On Friday, August 12, I read an excerpt of “Torvi, Viking Queen” at the launch of Pirating Pups at When Words Collide (WWC). It was a lovely, intimate reading, done virtually. More on WWC in “filling the well.”

I also started my search for an editor/book coach to get RB ready to query. I’m now thinking that I’ll be ready to work with someone in October. There have been emails, intake forms, zoom meetings, and all kinds of administrivia going on around that effort.

I attended the CAA Board orientation on August 22nd. It’s the first time I’ve actually been able to attend one of these. Informative, but intimidating.

And I attended a special general meeting for SFCanada focused on the implementation of a new anti-harassment policy and amendment of the bylaws on August 27th.

Filling the well

I attended an information session from the Ontario Arts Council about applying for grants on Tuesday, August 9th. And … I started working on my application (!) for a literary creation project grant.

On the weekend of August 12 to 14, it was WWC 2022. I actually signed up for a couple of workshops on Thursday and Friday, and watched a few sessions live over the course of the weekend. I’m hoping that this year, more sessions will be made available on their YouTube channel, because there are always 10 sessions going on at the same time, and I can’t attend everything.

I signed up for a CAA/SFCanada webinar on August 17th with the intent of attending but didn’t have the spoons and ended up watching the replay. The session was presented by Den Valdron on publishing contracts, and he sent an impressive array of samples and resources.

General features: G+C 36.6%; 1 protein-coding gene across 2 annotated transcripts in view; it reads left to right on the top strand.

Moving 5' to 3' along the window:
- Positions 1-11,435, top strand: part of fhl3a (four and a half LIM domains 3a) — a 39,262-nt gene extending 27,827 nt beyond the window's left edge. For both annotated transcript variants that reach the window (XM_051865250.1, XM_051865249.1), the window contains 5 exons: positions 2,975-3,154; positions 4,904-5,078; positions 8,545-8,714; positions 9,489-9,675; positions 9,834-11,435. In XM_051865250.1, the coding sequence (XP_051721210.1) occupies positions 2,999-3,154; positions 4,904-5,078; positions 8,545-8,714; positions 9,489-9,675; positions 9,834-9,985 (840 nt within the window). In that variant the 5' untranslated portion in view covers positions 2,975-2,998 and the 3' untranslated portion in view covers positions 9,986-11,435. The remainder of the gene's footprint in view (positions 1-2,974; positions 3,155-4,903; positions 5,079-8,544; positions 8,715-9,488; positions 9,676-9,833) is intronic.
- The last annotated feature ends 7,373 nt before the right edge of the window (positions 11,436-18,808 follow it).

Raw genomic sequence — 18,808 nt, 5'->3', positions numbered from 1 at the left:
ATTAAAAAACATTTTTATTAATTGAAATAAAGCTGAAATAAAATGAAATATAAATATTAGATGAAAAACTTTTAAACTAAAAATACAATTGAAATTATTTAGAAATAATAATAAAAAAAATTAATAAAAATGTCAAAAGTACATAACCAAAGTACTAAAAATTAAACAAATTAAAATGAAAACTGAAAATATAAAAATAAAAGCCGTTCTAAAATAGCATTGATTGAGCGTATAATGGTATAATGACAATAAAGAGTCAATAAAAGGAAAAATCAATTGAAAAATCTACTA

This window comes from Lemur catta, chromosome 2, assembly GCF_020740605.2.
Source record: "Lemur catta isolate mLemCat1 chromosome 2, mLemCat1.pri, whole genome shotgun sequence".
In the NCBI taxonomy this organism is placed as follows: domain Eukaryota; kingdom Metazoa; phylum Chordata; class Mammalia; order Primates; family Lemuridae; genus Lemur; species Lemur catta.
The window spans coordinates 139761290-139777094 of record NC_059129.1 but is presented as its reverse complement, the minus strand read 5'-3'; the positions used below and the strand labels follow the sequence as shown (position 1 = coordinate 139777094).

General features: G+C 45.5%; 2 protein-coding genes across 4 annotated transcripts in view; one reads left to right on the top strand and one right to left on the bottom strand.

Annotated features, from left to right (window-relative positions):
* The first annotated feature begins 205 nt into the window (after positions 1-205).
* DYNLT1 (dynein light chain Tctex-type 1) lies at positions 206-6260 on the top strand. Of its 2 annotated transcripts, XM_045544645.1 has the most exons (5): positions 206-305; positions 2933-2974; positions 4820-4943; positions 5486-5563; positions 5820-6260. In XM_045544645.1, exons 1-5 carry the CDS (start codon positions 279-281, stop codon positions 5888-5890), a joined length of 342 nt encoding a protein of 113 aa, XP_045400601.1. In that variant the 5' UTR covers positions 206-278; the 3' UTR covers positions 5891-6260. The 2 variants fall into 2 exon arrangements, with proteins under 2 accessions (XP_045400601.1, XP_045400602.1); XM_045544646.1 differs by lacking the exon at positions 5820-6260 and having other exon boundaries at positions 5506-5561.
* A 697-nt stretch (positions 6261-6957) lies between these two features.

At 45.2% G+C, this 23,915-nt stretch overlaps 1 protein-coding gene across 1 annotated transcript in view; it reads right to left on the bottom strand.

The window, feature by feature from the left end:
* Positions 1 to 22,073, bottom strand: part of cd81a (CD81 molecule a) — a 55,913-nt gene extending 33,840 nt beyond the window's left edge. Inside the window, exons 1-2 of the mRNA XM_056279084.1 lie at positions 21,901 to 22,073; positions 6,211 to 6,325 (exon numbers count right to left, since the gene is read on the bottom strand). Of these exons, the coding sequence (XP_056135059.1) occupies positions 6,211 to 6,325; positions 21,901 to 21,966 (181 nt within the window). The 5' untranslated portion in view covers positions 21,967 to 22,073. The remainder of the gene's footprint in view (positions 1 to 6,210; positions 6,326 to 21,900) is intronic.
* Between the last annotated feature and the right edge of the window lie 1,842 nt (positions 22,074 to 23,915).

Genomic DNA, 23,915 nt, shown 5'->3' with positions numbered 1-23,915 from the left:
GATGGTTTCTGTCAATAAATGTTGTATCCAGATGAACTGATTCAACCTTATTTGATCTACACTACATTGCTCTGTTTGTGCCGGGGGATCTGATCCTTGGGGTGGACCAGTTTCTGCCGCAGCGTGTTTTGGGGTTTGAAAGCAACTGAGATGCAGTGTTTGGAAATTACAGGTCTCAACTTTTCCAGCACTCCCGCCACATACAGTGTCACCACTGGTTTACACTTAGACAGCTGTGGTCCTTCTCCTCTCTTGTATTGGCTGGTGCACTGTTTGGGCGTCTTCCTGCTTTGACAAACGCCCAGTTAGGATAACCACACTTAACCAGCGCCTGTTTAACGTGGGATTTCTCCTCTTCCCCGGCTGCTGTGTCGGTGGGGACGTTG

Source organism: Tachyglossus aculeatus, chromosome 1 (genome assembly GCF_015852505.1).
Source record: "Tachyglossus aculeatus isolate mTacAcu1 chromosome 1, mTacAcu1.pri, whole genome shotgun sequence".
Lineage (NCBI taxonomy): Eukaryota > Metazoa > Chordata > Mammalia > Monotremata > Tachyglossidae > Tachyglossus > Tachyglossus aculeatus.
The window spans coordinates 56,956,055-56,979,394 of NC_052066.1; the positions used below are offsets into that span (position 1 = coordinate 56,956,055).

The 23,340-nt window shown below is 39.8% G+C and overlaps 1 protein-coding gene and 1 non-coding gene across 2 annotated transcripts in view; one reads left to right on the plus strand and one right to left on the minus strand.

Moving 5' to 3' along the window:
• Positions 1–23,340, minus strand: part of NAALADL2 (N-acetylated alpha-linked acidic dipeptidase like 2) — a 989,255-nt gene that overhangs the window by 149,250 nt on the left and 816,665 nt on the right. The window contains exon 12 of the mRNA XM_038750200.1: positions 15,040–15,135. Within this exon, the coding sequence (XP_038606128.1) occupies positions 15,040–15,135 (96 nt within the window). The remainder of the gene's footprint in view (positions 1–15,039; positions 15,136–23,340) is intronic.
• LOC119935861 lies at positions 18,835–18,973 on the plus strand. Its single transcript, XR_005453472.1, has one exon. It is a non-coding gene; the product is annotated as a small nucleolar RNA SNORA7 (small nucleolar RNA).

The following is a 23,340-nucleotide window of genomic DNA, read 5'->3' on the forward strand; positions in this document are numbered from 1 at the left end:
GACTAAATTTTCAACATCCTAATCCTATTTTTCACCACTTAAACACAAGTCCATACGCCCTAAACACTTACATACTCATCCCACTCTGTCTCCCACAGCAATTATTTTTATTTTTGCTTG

Then, I attended a webinar about writing interiority delivered by agent Cece Lyra of PS Literary on the 18th. It was a-MA-zing. I found out about it after starting to listen to “The Shit No One Tells You About Writing” podcast. I think I’m going to watch the recording a few more times before I lose access.

I also signed up for a Mary Robinette Kowal webinar called “Earth’s future climate: a proactive SF approach” with Dr. Tom Wagner on August 23rd.

The next Tiffany Yates Martin webinar hosted by Jane Friedman focused on suspense and tension. It was during the day on August 24th, so I watched the replay.

Finally, Jane Friedman hosted a free roundtable discussion about the Department of Justice-Penguin Random House antitrust trial on the 26th. Again, it was during the day, and I watched the replay.

I also had an appointment with my optometrist and got myself some new (very expensive) glasses. Progressive lenses, anti-glare, and transitions. I’ll probably take a new headshot when I get them so y’all can see.

What I’m watching and reading

In the viewing department, I watched Lightyear (Disney +). It was fun and, as with most Pixar offerings, sentimental. Poor Buzz is so focused on completing his mission, he doesn’t realize he’s failed to live. The reveal of who Zurg is—I’ll leave that to you to find out. A recommended watch.

Then, I rented Everything, Everywhere, All at Once. Oh. My. God. So good. Everyone’s already said all the things about the movie that I could and then some, so I won’t waste your time. Best movie I’ve seen all year. This is one I want to own. Love and google-eyes, y’all.

The Groot shorts on Disney + were cute. I felt sorry for the … squirrel-bird? And the bonsai. And the mimic. And the little whatever-they-were. Admittedly, in the last instance, Groot felt bad about squishing them, too. And he tried to make it up to the bonsai. Emphasis on tried. Just a root-ball ‘o’ chaos, Groot.

I watched the last episode of season 4 of WestWorld on August 14th. The writers’ collective fondness for not letting their audience know when they’re watching continues to be irritating. Everything comes together, eventually, but until it does, the viewer is left feeling confused and stupid.